Faith & Social Justice: In the spirit of Richard Overton and the 17th C. Levellers

Baptist Book Review #3

Continuing my review of books to read (and ones to avoid) in helping to remember, understand, deepen, and renew the Baptist heritage as the tradition nears 400 in 2009.

Curtis W. Freeman, James Wm. McClendon, Jr., & C. Rosalee Velloso da Silva, eds.,

Baptist Roots: A Reader in the Theology of a Christian People

(Valley Forge, PA: Judson Press, 1999).

Although the selections are a bit idiosyncratic in places, this is one of the best collections of primary sources on Baptist life and thought in print, and the best sourcebook for specifically theological writings by individual “baptists.” This collection has many strengths and a few weaknesses. I’ll mention the weaknesses first, so as to end on the positive note this work deserves.

The weaknesses in this collection all stem from an ambiguity in the editors’ use of the term “baptists.” One of the editors, the late James Wm. McClendon, Jr., has popularized a practice of using the term “baptists” with a lower-case “b” to refer to all adult-baptizing groups, that is to the collection of denominations usually called the “Free Church” or “Believers’ Church,” groups–many stemming from the Anabaptists of the Radical Reformation, but others from later movements. The editors use the term “baptists” that way in this collection. This allows them to include Baptist forerunners in the Radical Reformation and also some “kindred spirits” among other contemporary Believers’ Church groups. But this is confusing because (a) most of the “baptist” voices included in this collection are also Baptists proper. If this was to be a collection of Believers’ Church voices many more non-Baptist baptists should have been included which would have left less room for the many Baptists represented.

It is also confusing because (b) readers expect to be getting a sense of the Baptist tradition (within the larger Believers’ Church tradition) and can come away thinking that certain people (e.g. Anne Hutchinson; John Milton; Alexander Campbell–only briefly a Baptist before founding the Disciples; Takashi Yamada & John Howard Yoder–both Mennonites) are Baptist who actually belong to other parts of the Believers’ Church. It is also possible that Disciples or Mennonites, etc. would feel that this collection was robbing them of some of their best theologians because of the baptist/Baptist conflation. In short, if the collection was of Believers’ Church theologians, I might quibble with one or two selections, but but not as much as I do with its current title and contents.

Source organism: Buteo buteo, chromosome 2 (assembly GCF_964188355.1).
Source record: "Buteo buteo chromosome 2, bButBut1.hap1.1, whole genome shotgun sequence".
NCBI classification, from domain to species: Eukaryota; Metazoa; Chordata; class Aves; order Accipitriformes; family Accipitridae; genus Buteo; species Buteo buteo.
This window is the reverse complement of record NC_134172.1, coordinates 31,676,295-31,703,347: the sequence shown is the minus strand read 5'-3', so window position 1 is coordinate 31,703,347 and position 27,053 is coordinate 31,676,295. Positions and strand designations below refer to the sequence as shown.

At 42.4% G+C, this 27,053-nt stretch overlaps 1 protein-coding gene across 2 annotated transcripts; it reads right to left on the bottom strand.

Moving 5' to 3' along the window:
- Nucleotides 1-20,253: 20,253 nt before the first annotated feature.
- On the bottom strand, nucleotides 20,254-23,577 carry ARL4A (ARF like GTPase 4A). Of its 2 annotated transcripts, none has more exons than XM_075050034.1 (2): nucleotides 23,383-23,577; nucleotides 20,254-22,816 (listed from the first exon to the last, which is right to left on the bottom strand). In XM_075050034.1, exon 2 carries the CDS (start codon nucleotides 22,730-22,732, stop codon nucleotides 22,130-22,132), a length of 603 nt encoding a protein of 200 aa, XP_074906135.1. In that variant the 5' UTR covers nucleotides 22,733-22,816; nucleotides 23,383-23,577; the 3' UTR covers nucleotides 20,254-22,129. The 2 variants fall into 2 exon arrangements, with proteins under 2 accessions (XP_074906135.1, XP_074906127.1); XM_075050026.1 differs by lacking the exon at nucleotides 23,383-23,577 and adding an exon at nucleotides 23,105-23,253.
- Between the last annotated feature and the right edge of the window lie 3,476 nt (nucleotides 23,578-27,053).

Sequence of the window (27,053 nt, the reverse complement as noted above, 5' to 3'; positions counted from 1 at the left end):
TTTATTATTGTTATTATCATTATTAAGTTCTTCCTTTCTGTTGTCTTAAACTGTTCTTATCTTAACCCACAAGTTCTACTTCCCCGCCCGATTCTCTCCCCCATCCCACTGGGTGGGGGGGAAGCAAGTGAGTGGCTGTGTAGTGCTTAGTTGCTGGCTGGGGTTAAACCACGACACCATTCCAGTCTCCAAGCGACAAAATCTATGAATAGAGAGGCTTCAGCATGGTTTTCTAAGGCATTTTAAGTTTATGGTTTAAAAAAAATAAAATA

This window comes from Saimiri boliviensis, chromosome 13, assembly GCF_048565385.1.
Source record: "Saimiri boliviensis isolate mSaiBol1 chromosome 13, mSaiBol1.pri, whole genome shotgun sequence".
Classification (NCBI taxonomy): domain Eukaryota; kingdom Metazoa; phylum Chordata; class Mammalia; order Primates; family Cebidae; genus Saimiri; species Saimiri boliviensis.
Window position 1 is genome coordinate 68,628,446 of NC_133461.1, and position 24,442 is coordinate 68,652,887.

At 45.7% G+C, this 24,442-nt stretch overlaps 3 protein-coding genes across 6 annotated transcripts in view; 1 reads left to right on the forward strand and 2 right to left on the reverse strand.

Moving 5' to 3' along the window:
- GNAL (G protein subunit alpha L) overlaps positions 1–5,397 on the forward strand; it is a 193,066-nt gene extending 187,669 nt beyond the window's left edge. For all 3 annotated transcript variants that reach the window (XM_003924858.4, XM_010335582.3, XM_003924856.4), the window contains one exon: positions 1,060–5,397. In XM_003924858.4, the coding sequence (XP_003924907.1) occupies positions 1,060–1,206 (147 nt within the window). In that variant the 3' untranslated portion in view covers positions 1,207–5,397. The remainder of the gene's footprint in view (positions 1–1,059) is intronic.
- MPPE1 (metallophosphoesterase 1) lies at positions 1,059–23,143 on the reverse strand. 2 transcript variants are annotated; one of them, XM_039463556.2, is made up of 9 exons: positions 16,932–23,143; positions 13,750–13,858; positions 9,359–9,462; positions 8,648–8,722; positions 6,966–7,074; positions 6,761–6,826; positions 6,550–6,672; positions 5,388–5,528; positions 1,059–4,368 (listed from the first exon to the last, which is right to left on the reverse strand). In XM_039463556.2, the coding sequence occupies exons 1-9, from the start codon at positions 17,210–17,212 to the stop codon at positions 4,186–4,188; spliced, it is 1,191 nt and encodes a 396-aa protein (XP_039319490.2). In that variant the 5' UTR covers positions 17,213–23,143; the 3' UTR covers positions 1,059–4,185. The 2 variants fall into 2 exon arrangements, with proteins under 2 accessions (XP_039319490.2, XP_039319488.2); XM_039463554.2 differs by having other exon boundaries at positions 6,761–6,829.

These weaknesses (or idiosyncracies), however, pale before the many strengths of this sourcebook. More women are included than in most such collections, along with more people of non-European origin. Liberals and conservatives, the self-educated and the highly educated, Anabaptists and Puritans, Calvinists and Arminians, missionaries and social reformers–all can be found within. Something of the breadth of the Baptist heritage can be seen in these pages. Further, despite my comments above, there is value in seeing the connections (at least in similar life and thought patterns if not always due to a historical connection) between Baptists and others in the Believers’ Church.

The collection is divided by centuries with an editorial introduction to each “chapter,” and each concluding with a hymn from that period. A five-page appendix gives a wider selection yet of voices in their historical context. An extensive bibliography of both primary and secondary sources invites much further study by readers.

For this Leveller, it is frustrating to see Richard Overton omitted even from such a radical collection and I had to wonder why, if one was to include Menno Simons one did not excerpt his Foundation of Christian Doctrine which had a direct influence on the 1644 First London Confession of the Particular Baptists. Omitting Francis Wayland in the 19th C., and John Clifford in the 20th are also inexcusable. An updated edition would need to include more recovered voices of female theologians (e.g., Dorothy Hazzard, Anne Dutton, Marianne Farningham) from earlier periods of Baptist life and, perhaps, a selection from McClendon himself for he was certainly one of the more creative voices in 20th C. Baptist thought, especially of those coming from the Southern Baptist convention.

While far from perfect, studying this collection will go a long way toward the creation of a global, multi-cultural view of Baptist identity and theology. That, in itself, makes it indispensable.

September 3, 2006 - Posted by | Baptists

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